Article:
President Xi Jinping on Thursday said China would create a new stock exchange in Beijing to help fund smaller companies’ pursuit of new technologies.
“We will continue to support the innovation and development of small and medium-sized enterprises and deepen reforms of the new third board by creating the Beijing Stock Exchange,” Xi told the 2021 China International Fair for Trade in Services in Beijing by video.
Xi did not give further details or a time frame for the proposed exchange, which was announced at a time of growing political pressure on China’s biggest tech companies and a push for “common prosperity.” Helping smaller business raise capital seems to chime with the latter stated goal of spreading wealth and reining in free-market excesses.
If established, the Beijing bourse would be mainland China’s third after the Shanghai and Shenzhen stock exchanges. China is also home to semi-autonomous Hong Kong, an international financial hub.
The new third board that Xi referred to is an over-the-counter market for small and medium-sized enterprises that formally opened for trading in 2013. While meant to offer bare-bones listing requirements for smaller companies, the market has been held back by low investor participation and liquidity.
Xi also vowed to expand cooperation in the sector with countries under the Belt and Road infrastructure initiative.
China is willing to share development opportunities of the services trade with all countries to jointly promote global economic recovery and growth,” he told China’s leading international trade fair.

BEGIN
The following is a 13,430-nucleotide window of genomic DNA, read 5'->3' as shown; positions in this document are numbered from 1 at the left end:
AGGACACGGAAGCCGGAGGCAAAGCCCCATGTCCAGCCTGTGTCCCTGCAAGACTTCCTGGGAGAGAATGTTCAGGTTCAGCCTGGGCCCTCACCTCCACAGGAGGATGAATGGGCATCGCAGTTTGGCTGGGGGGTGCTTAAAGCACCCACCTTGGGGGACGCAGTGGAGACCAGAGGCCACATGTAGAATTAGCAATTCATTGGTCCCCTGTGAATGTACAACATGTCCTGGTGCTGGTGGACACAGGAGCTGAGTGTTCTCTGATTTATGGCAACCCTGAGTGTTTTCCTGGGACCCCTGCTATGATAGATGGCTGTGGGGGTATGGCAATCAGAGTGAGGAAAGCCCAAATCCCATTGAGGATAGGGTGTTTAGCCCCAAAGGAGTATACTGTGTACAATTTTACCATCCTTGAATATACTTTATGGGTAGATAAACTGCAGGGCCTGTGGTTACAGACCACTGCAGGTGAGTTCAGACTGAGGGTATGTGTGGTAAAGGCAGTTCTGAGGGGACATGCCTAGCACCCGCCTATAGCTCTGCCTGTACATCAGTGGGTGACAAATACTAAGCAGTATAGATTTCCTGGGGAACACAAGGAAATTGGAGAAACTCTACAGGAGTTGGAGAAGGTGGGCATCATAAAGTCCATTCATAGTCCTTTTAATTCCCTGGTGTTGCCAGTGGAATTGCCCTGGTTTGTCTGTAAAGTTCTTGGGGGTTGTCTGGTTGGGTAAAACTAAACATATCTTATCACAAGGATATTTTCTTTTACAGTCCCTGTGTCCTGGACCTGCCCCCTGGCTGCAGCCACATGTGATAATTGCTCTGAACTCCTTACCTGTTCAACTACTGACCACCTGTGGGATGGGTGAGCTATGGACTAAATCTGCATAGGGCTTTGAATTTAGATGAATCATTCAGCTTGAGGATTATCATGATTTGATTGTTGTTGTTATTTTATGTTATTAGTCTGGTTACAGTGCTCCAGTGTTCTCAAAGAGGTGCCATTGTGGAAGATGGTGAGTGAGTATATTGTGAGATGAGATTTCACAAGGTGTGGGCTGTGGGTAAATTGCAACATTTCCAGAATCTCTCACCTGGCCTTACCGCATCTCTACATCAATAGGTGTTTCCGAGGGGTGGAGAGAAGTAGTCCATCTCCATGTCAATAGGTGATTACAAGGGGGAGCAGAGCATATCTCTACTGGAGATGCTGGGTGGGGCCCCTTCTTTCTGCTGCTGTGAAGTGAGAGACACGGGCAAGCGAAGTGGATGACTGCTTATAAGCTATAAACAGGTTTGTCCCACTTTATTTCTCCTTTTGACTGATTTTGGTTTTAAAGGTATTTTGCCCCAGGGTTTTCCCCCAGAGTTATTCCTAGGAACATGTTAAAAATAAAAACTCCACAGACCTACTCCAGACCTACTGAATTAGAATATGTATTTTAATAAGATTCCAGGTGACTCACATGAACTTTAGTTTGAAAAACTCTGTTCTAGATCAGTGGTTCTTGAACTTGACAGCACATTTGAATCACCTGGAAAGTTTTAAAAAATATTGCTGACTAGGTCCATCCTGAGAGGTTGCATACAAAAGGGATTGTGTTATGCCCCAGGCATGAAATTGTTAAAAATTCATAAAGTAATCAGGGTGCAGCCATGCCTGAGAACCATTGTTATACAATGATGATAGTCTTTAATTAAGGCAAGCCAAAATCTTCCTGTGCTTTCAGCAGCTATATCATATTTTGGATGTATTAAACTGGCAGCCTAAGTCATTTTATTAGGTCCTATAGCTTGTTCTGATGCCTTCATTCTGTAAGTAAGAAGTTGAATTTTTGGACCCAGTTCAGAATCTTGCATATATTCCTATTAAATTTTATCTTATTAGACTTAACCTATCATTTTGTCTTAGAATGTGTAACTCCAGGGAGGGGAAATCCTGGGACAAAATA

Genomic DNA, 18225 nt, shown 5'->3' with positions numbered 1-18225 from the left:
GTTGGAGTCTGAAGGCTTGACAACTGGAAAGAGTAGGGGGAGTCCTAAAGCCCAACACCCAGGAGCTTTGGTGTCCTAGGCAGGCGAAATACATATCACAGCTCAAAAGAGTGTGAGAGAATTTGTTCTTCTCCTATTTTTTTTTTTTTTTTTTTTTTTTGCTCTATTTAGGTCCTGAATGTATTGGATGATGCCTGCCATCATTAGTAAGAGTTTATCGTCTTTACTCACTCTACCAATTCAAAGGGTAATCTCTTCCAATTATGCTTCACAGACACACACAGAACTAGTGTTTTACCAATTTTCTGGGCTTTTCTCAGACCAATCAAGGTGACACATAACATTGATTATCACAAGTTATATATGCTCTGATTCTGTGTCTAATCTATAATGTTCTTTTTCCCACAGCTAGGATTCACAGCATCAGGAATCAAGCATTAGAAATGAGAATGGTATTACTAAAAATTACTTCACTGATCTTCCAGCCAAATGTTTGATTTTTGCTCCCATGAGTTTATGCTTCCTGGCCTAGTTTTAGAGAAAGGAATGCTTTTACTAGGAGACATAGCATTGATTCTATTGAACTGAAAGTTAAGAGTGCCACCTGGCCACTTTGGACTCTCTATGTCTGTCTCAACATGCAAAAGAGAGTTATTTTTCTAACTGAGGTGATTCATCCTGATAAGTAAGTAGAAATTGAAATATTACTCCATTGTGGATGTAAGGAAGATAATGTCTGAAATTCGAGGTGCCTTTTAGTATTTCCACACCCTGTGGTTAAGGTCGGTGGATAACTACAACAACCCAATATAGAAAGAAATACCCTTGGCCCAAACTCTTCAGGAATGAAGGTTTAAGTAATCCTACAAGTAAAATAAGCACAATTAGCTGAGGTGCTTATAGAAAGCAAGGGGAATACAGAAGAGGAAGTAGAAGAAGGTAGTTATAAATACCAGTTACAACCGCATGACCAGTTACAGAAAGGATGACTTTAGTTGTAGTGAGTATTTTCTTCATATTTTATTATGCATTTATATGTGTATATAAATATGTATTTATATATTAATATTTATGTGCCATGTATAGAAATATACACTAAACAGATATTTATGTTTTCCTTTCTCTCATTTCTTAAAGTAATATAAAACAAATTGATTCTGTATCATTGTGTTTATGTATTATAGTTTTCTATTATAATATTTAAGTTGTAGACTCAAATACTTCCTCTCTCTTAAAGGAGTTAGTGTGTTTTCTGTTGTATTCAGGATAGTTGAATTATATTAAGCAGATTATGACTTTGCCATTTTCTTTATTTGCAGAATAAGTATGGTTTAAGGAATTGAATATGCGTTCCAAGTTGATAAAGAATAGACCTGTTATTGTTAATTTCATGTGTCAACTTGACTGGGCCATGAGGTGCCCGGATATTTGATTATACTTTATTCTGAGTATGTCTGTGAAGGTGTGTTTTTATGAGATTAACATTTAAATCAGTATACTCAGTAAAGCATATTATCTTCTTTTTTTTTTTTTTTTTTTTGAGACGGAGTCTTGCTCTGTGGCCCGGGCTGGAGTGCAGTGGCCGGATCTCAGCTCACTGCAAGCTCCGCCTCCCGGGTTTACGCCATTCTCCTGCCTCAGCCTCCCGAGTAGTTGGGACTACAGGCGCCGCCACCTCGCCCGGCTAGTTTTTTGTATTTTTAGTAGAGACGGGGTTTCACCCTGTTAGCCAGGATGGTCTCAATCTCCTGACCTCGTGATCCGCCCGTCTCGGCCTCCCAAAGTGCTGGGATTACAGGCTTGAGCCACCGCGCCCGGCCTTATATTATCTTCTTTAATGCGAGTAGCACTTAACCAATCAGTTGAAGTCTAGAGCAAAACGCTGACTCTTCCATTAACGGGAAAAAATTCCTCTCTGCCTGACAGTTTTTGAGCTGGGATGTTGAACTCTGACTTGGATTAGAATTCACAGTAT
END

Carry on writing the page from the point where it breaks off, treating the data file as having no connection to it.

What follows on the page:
China’s stock markets have climbed global rankings both in the number of listed companies and market capitalization since both exchanges were set up in 1990, mirroring the rapid development of the Chinese economy.
The Shanghai bourse was the world’s third largest, with a market capitalization of USD 7.62 trillion, as of the end of June, trailing only the New York Stock Exchange and Nasdaq, according to Statista.com. Shenzhen, with USD 5.76 trillion, ranked seventh behind No. 4 Hong Kong at USD 6.81 trillion.
In recent years, Chinese regulators introduced Nasdaq-style listing requirements in both the Shanghai Star Market and Shenzhen ChiNext to ease fundraising by technology-driven startups. The domestic markets also have attracted listings from some of the country’s biggest companies, following tighter scrutiny by US regulators. The names include Semiconductor Manufacturing International Corp. and China Telecom.
Though China’s services sector remains a fraction of the total trade of physical goods, it has grown in recent years, fueled by tourism and technology-intensive services.
Before the COVID-19 pandemic, total trade in services rose 23% to RMB 5.41 trillion (USD 838 billion at current rates) in 2019 compared with RMB 4.39 trillion in 2016. But travel-related trade plunged by nearly half in 2020, dragging down the total by 16% to RMB 4.56 trillion. The figure was 14% of total trade of physical goods, the second-largest globally after the US.
The decline in travel-related trade was offset by growth in tech-intensive services, which accounted for 45% of the total. The services include telecommunications, information technology, and intellectual property royalties, backed by Chinese companies such as Alibaba Group Holding and Huawei Technologies.
As a show of support for the sector, Xi said Beijing will build demonstration zones to promote innovative development in digital trade and implement a negative list for cross-border services trade nationwide. A negative list for services trade debuted at Hainan Free Trade Port last month, easing market access for financial services and other cross-border trade.
This article first appeared on Nikkei Asia. It’s republished here as part of 36Kr’s ongoing partnership with Nikkei.